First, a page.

Guanzon: Bautista asked to put his name on Comelec comment
Commission on Elections (Comelec) Commissioner Rowena Guanzon on Friday reacted to Chair Andres Bautista’s memorandum requiring her to explain her “unauthorized” comment on Sen. Grace Poe’s disqualification cases filed before the Supreme Court.
Guanzon defended herself from the accusations, saying the memorandum cast a stain on her reputation as a commissioner and as a lawyer.
“I must emphasize that as a commissioner, I am not a subordinate or employee of Chair Bautista and he has no administrative supervision or control over me,” she added.
According to Guanzon, the Supreme Court issued a temporary restraining order against Comelec’s cancellation of Poe’s certificate of candidacy for the presidency with an order to file a comment in 10 days. “The petition was received by the Office of the Solicitor General, who could not represent the Comelec due to a conflict of interest, having accepted the case of the Senate Electoral Tribunal,” her statement said.
During the holidays, she said, when she learned that a TRO was issued, she asked Comelec law department director Maria Norina S. Tangaro-Casingal to get a copy of the petition from the OSG. However, because of the holidays, the law department was able to get a copy of the petition only on Jan. 4.
With the deadline to file a comment set on Jan. 7, Guanzon said the Comelec en banc on Jan. 5 agreed that she would write the comment on the first division cases with the assistance of Casingal “to ensure that it is filed on time.”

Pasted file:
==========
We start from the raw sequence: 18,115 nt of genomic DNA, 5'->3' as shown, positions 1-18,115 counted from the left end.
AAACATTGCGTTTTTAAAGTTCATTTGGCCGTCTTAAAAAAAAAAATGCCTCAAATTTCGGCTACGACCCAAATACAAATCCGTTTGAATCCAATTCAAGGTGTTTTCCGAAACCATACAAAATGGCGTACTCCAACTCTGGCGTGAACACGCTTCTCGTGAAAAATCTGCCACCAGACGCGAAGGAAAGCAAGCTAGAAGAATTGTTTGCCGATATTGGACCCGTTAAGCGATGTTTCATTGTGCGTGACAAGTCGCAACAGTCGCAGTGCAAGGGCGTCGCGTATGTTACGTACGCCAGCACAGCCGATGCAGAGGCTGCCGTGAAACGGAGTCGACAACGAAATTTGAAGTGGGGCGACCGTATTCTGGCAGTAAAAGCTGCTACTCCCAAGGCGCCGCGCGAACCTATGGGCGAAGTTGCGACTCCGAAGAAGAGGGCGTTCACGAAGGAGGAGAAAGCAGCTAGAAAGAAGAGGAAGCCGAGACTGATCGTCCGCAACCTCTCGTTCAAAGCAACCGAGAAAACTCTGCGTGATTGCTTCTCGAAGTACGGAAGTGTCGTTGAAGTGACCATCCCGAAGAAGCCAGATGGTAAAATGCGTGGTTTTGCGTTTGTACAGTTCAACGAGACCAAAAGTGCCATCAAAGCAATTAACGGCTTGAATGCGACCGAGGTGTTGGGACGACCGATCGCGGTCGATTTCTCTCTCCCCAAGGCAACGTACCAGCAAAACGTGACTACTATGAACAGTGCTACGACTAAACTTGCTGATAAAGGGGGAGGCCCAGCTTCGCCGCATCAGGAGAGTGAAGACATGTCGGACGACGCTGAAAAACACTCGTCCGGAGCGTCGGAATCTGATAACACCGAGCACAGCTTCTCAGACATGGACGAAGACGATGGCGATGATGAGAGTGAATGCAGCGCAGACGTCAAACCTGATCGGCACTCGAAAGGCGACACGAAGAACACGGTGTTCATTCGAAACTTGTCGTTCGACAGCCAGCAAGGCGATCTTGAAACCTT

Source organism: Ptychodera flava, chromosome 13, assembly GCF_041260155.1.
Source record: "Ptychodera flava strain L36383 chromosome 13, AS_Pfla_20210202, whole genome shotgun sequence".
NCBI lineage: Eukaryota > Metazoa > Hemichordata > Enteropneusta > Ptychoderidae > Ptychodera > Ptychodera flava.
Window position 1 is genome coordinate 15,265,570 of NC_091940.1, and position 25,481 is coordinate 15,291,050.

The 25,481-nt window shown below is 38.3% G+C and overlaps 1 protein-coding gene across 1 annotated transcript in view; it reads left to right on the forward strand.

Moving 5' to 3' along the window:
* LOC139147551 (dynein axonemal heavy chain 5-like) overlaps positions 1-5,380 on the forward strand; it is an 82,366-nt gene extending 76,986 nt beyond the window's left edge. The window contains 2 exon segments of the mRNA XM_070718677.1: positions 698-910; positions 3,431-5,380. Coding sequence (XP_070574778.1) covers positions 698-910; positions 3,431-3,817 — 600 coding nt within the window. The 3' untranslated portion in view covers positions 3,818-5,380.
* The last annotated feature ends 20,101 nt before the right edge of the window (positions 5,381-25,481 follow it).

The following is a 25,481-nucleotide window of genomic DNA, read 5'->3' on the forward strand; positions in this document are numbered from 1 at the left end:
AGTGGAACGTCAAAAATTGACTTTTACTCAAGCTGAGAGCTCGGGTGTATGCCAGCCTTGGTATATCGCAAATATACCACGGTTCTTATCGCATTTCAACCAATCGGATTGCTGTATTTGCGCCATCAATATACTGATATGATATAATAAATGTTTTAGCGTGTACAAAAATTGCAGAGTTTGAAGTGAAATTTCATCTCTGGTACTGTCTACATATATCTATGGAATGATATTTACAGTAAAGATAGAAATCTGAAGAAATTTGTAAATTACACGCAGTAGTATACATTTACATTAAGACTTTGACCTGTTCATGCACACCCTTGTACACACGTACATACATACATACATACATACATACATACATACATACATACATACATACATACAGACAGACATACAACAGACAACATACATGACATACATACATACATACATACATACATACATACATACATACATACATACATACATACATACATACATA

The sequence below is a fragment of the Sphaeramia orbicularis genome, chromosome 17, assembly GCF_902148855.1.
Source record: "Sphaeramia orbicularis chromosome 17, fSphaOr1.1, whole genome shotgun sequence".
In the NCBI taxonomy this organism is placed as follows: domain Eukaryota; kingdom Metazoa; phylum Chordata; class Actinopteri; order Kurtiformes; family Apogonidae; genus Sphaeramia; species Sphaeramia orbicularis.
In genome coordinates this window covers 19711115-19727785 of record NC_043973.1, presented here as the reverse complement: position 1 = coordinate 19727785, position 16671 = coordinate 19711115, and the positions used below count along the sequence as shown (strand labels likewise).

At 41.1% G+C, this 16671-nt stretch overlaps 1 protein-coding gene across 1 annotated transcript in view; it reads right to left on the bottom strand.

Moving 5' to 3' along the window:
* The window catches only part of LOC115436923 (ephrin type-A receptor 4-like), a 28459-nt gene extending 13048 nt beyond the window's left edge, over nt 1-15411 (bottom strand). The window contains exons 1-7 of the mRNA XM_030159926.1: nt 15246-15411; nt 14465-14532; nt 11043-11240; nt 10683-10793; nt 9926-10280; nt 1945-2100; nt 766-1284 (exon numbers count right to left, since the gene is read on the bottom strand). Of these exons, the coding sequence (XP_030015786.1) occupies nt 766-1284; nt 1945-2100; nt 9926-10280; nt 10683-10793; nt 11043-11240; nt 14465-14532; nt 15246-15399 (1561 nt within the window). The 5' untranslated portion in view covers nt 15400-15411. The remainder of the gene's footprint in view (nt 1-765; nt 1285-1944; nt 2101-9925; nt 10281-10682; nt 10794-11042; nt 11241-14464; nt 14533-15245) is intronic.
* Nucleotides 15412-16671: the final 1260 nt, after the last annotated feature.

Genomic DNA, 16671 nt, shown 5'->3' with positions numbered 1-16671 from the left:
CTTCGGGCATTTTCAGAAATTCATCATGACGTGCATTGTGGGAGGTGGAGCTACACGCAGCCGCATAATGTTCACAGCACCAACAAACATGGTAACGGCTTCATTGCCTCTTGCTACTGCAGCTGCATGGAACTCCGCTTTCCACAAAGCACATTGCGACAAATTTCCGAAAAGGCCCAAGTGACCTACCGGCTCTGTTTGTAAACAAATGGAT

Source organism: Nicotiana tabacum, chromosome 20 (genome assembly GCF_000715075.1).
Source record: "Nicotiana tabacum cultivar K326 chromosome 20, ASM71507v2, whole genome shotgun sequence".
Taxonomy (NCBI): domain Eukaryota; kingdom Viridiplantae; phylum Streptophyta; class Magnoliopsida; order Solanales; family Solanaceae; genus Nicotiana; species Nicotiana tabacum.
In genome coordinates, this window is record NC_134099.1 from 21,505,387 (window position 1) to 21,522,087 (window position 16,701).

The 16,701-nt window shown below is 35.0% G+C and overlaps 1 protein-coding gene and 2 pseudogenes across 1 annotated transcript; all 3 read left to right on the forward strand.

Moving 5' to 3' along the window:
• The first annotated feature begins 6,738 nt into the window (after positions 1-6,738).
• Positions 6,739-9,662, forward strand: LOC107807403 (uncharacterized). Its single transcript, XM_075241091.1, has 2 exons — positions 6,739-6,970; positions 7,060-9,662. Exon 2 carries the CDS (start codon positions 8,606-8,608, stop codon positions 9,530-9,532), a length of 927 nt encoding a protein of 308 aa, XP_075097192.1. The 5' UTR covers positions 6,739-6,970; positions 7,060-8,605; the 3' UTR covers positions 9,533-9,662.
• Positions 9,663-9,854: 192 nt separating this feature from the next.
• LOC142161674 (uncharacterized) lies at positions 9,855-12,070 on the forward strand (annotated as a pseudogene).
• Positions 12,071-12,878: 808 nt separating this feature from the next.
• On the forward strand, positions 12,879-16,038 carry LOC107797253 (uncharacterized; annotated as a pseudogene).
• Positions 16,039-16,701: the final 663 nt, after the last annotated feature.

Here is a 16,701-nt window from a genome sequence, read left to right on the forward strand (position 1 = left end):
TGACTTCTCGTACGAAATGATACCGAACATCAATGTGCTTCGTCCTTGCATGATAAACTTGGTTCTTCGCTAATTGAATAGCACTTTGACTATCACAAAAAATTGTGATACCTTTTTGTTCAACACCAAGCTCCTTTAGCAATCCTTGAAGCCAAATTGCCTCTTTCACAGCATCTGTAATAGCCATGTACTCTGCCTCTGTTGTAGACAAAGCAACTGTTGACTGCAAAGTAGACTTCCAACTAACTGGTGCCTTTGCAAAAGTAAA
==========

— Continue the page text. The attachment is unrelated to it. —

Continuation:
She said the Comelec en banc also agreed that she and Commissioner Arthur Lim would represent the poll body in the oral arguments.
“I stated that, with no offense meant, the chair cannot represent us in the oral arguments, because he gave a dissenting opinion,” Guanzon said.
In the afternoon of Jan. 6, Guanzon said, the chief of staff of Bautista, Marina Demeterio, called her office and asked for a copy of the comment, but it was not finished yet.
“We will have to work overnight and we will file it in the morning of Jan. 7,” said Guanzon. “Atty. Demeterio told my chief of staff that even if Chair Bautista could not sign it, to please put his name on the comment. She sent his MCLE Compliance Number, so I had his name written on the comment above my name and Director Casingal’s.”
On Jan. 7, Guanzon said her legal staff left the office at 3 a.m. after having the comment reproduced by Casingal.
At around 9 a.m. of the same day, Guanzon said she and Casingal signed the comment.
“Chair Bautista was not in his office and did not send word or a note that he wanted to sign the comment,” she said. “Thereafter, the law department served copies to the parties by registered mail and returned to Comelec. Executive Director Jose M. Tolentino signed the affidavit of service at past 10 o’clock.”
She said the law department lawyer then proceeded to the Supreme Court and filed the comment before 12 noon.
“The Comelec en banc on Jan. 5 did not require that all of us have to review or approve the comment before it is filed because of the urgency. Neither did the Comelec en banc require that all of us must sign the comment. Not all of the commissioners have MCLE Compliance and cannot sign pleadings,” Guanzon said.
“In sum, the preparation and filing of the [c]omment had the imprimatur of the [Comelec en banc]. The [m]emorandum of Chair Bautista unfortunately damaged the image of the institution and I am afraid might prejudice our case before the Supreme Court. Our first priority should be the institution and the country that we must serve faithfully,” she added. NC
Subscribe to INQUIRER PLUS to get access to The Philippine Daily Inquirer & other 70+ titles, share up to 5 gadgets, listen to the news, download as early as 4am & share articles on social media. Call 896 6000.